Chemotherapy and other treatments for cancer can wreak havoc on the body, both inside and out. In addition to weight changes and surgery scars, the aesthetic effects of cancer treatments include hair loss and dry skin and nails. It’s no surprise that these sudden physical changes can have emotional and psychological repercussions and negatively affect the self-image of cancer patients.
Beauty retailer Sephora is stepping up to the plate to help boost the confidence of cancer patients. This week, the company launches Brave Beauty in the Face of Cancer, free 90-minute workshops for women and men undergoing cancer treatments, according to Teen Vogue. The hands-on classes will teach customers “techniques and products that address the visible effects of cancer treatments,” according to the website for Sephora’s Classes for Confidence.
CLASSES FOR CONFIDENCE : BRAVE BEAUTY IN THE FACE OF CANCER ❣️We stand with those facing major transitions. Discover techniques and products that help address the visible affects of cancer treatment. Get Skincare tips tailored to your needs, then get ColorIQ and receive step by step instructions for a flawless radiant complexion, natural looking- brows and defined eyes ❤️Join us at Sephora Beverly Drive this Sunday March 26 9am -11am❣️sign up at Sephora.com or call 310-860-9581 today ❤️#bravebeauty #classesforconfidence #sephorabeverlydr #sephoragirl #sephorastands
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Practically speaking, the classes will offer “tailored skincare tips, Color IQ skin-matching, and a step-by-step tutorial,” in addition to providing an empowering “safe place” for cancer patients who can relate to one another’s experiences — although loved ones are welcome and encouraged to attend as well. “These classes initiate powerful and positive connections for those dealing with cancer, away from the hospital environment,” Corrie Conrad, Sephora’s director of social impact and sustainability, told Teen Vogue.
Sephora started Classes for Confidence as part of its socially conscious Sephora Stands initiative, launched in 2016, which partners with organizations and community groups to reach its target audience. In its first year, Sephora Stands provided over 300 hours of mentorship and 200 Classes for Confidence. The free, in-store classes are “designed to help inspire confidence in those facing major life transitions,” according to a press release for the brand. This includes the brand’s Workforce Re-Entry classes, according to People.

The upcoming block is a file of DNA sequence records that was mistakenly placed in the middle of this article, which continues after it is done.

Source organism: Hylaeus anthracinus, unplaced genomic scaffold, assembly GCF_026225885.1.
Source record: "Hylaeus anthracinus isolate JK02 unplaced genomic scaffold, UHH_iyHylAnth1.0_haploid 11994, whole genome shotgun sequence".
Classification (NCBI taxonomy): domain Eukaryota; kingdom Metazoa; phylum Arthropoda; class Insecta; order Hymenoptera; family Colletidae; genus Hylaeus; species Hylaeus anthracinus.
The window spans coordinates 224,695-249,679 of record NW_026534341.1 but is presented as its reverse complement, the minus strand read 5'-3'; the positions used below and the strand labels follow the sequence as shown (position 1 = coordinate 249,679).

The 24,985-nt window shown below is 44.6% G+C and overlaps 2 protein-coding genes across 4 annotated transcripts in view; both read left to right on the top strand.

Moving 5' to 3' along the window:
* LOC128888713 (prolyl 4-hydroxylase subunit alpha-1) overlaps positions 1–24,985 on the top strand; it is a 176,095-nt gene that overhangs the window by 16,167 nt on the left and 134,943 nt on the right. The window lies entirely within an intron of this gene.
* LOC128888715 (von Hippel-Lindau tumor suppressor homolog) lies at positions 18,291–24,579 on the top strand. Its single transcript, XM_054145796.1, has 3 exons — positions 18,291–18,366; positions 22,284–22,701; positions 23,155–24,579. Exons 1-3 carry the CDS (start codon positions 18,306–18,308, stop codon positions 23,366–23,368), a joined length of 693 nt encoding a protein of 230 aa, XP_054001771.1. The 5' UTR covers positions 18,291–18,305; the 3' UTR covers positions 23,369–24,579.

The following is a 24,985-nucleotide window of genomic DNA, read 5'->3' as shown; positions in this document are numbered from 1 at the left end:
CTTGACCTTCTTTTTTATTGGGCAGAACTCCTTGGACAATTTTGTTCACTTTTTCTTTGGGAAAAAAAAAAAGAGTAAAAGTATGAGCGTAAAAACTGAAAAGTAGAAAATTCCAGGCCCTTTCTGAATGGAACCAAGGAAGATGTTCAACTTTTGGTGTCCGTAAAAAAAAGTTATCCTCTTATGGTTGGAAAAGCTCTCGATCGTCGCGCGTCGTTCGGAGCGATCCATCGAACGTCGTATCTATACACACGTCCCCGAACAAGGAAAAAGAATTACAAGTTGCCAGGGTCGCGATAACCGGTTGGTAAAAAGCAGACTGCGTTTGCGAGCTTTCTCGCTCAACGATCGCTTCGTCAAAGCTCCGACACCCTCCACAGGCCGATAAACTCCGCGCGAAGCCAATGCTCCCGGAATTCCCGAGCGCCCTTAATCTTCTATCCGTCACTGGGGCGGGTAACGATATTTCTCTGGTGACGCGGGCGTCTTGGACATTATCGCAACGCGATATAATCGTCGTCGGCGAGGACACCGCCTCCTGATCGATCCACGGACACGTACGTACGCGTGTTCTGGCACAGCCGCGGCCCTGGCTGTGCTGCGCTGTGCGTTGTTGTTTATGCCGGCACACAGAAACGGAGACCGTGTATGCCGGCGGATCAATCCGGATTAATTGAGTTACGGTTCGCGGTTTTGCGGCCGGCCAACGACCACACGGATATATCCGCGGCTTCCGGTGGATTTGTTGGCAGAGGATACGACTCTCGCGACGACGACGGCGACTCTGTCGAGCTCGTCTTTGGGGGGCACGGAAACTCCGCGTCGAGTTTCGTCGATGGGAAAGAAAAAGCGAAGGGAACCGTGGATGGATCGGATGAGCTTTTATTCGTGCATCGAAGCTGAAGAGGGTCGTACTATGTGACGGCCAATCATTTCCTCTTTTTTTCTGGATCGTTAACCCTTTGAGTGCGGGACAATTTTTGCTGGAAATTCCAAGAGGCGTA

The brand claims that input from its employees, class participants, and associated beauty entrepreneurs — called Sephora Accelerates — has informed initiatives for 2017, including Brave in the Face of Cancer. Of course, Sephora also consulted cancer patients themselves in its deep dive to understand their unique needs. “The groups included employees who are cancer survivors themselves and could share from their journey. Our goal was to just listen,” Conrad said to People.
A very heartfelt THANK YOU to all the kind words shared regarding this whole amazing experience. I am SO excited for the future of these Sephora Brave Beauty classes and the impact they will make on other's lives. If the difficult path I have had to walk was to make different cancer journeys easier for others, it was all worth it. Here's to inspiring fearlessness and to being apart of a company that "stands" with those touched by cancer ❤ #thatsawrap #bravebeauty #classesforconfidence @sephora @sephorastands #inspirefearlessness #ilovemyjob #sephoragirls #cancer #cancersurvivor #brave #sephora #standup
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“Looking and feeling your best helps you live more confidently,” Sephora says on its website. “Because you can live boldly. You are ready for any challenge. And now it’s time to celebrate what fearless looks like — you.” Conrad emphasizes that men undergoing cancer treatments are encouraged to attend Brave in the Face of Cancer classes. “Hair loss and skin effects from cancer treatments know no gender, and we want to be a safe space for all of our clients,” she told People.
The classes have been met with emotional reactions by the first people to enroll. Chiara, a New Jersey cancer survivor and participant interviewed by People, said that the treatment-induced changes in her appearance made her feel “like a Martian.” She continued, “My skin was definitely dry, and I had no hair, so I needed to draw on eyebrows.” Now that her hair has grown back in, it’s gray, so she came to Brave in the Face of Cancer’s New Jersey workshop to learn which products are right for her post-treatment hair, and which makeup colors “flatter her skin tone.” This is one of the first times since she learned she had cancer that she’s been able to focus on her appearance rather than her health.
Sephora is in good company with its new initiative. Since 1989, the Personal Care Products Council launched “Look Good Feel Better,” a series of two-hour, hands-on workshops that are “free, nonmedical, and salon and product neutral.” They’re also volunteer-led. In addition to lessons on skin care, head coverings, and fashion, participants receive complementary makeup kits.
So far, 40 locations across the nation have signed up to offer Brave in the Face of Cancer classes at Sephora locations. They can be found in Arizona, Arkansas, California, Delaware, Florida, Hawaii, Maine, Maryland, Massachusetts, Michigan, Missouri, Nevada, New Jersey, New York, Oregon, Rhode Island, Tennessee, Texas, and Virginia, says People. Search Sephora’s website to find one near you, and bear in mind that new classes will be added throughout the year. You’ll also find a slew of other Classes for Confidence, including “Essential Smoky Eye,” “Correct and Conceal,” and “No-Makeup Makeup.”
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